Cal McVey

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Cal McVey
Cal McVey.jpg
First Baseman/Catcher/Outfielder
Born: (1849-08-30)August 30, 1849
Montrose, Iowa
Died: August 20, 1926(1926-08-20) (aged 76)
San Francisco, California
Batted: Right Threw: Right
MLB debut
May 5, 1871 for the Boston Red Stockings
Last MLB appearance
September 30, 1879 for the Cincinnati Reds
Career statistics
Batting average .346
Runs scored 555
Runs batted in 448
Teams
  National Association of Base Ball Players
Active of Indianapolis (1868)
Cincinnati Red Stockings (1869–1870)
  League player
Boston Red Stockings (1871–1872, 1874–1875)
Baltimore Canaries (1873)
Chicago White Stockings (1876–1877)
Cincinnati Reds (1878–1879)
  League manager
Baltimore Canaries (1873)
Cincinnati Reds (1878–1879)
Career highlights and awards
  • 2-time National Association hits leader
  • 2-time National Association RBI leader

Calvin Alexander McVey (August 30, 1849 – August 20, 1926) was a professional baseball player during the 1860s and 1870s. McVey's importance to the game stems from his play on two of the earliest professional baseball teams, the original Cincinnati Red Stockings and the National Association Boston Red Stockings. He also played on the inaugural National League pennant-winning team, the 1876 Chicago White Stockings.

He has the NA record for most career RBIs (276)

Cal McVey was born in rural Montrose, Iowa and moved to Indianapolis at eleven, where he learned baseball and soon excelled at the game, playing for the Western and Active clubs in the National Association of Base Ball Players (NABBP). With McVey usually pitching, the Actives in 1868 defeated local rivals, lost to the three strong Eastern teams that toured the West, and won one game in six against Cincinnati teams (Wright 2000: 211). Despite a lopsided 7–54 defeat by the Cincinnati Red Stockings, that club later hired him to play in 1869 for $700 and he served as the regular right fielder for both of its storied seasons.1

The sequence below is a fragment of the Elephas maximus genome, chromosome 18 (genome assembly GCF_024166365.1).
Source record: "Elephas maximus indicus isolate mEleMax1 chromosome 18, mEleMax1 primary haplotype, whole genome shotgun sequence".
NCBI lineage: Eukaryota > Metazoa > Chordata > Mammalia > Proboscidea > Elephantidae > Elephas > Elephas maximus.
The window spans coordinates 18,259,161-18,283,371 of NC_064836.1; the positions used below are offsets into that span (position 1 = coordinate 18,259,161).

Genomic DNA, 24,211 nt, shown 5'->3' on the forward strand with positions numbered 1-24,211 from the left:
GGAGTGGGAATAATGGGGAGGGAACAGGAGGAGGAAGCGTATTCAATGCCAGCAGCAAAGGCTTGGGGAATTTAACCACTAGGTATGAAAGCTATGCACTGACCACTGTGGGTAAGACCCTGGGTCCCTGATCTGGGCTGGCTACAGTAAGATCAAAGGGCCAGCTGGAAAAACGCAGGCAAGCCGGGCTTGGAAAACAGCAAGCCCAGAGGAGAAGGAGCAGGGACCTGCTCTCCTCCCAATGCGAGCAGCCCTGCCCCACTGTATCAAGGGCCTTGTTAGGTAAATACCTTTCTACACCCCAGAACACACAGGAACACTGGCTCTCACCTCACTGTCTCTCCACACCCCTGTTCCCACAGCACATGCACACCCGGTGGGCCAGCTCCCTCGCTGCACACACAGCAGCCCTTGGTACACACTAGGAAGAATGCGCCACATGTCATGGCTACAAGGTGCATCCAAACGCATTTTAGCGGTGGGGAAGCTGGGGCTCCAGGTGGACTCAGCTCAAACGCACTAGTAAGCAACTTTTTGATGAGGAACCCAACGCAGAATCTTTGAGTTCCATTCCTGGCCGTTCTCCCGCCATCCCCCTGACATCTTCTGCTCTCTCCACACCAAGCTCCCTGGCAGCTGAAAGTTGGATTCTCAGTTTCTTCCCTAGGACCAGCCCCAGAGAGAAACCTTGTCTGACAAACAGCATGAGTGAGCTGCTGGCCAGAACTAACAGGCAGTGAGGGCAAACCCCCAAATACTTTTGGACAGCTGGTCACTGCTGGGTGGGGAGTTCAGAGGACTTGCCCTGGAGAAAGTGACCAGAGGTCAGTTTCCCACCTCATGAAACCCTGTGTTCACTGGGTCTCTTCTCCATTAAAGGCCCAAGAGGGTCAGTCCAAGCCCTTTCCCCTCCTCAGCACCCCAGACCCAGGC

Cincinnati

The Cincinnati Daily Times described Cal McVey in this way: "He is powerfully built, with broad shoulders and barrel chest...handsome though shy, and is a favorite of the ladies. He is very conscientious and a hard worker...a good fielder, but his strength is with the ash in his hands...he is a long...good thrower...and he doesn't drink."2

McVey was directly in the middle of the most controversial game of the Red Stockings' reported 84-game winning streak, 1869 and 1870. Playing the Troy Haymakers, with the game tied 17 to 17, McVey fouled off a pitch the catcher claimed to have caught on the first bounce. That would have been an out but the umpire disagreed. In the ensuing argument, Troy left the field and the game was awarded to Cincinnati on forfeit.

1871

With the Red Stockings going out of business, manager Harry Wright signed to organize and lead a team in Boston. He hired McVey, Charlie Gould, and George Wright to join him, composing almost half the team that just missed winning the first National Association pennant. With some personnel changes, the Boston Red Stockings won the other four NA pennants, dominating so severely in 1875 that they helped provoke a new league. McVey served Boston two seasons as the first catcher, otherwise in the outfield, followed by one season managing in Baltimore and two more seasons in Boston, now an outfielder and second catcher.3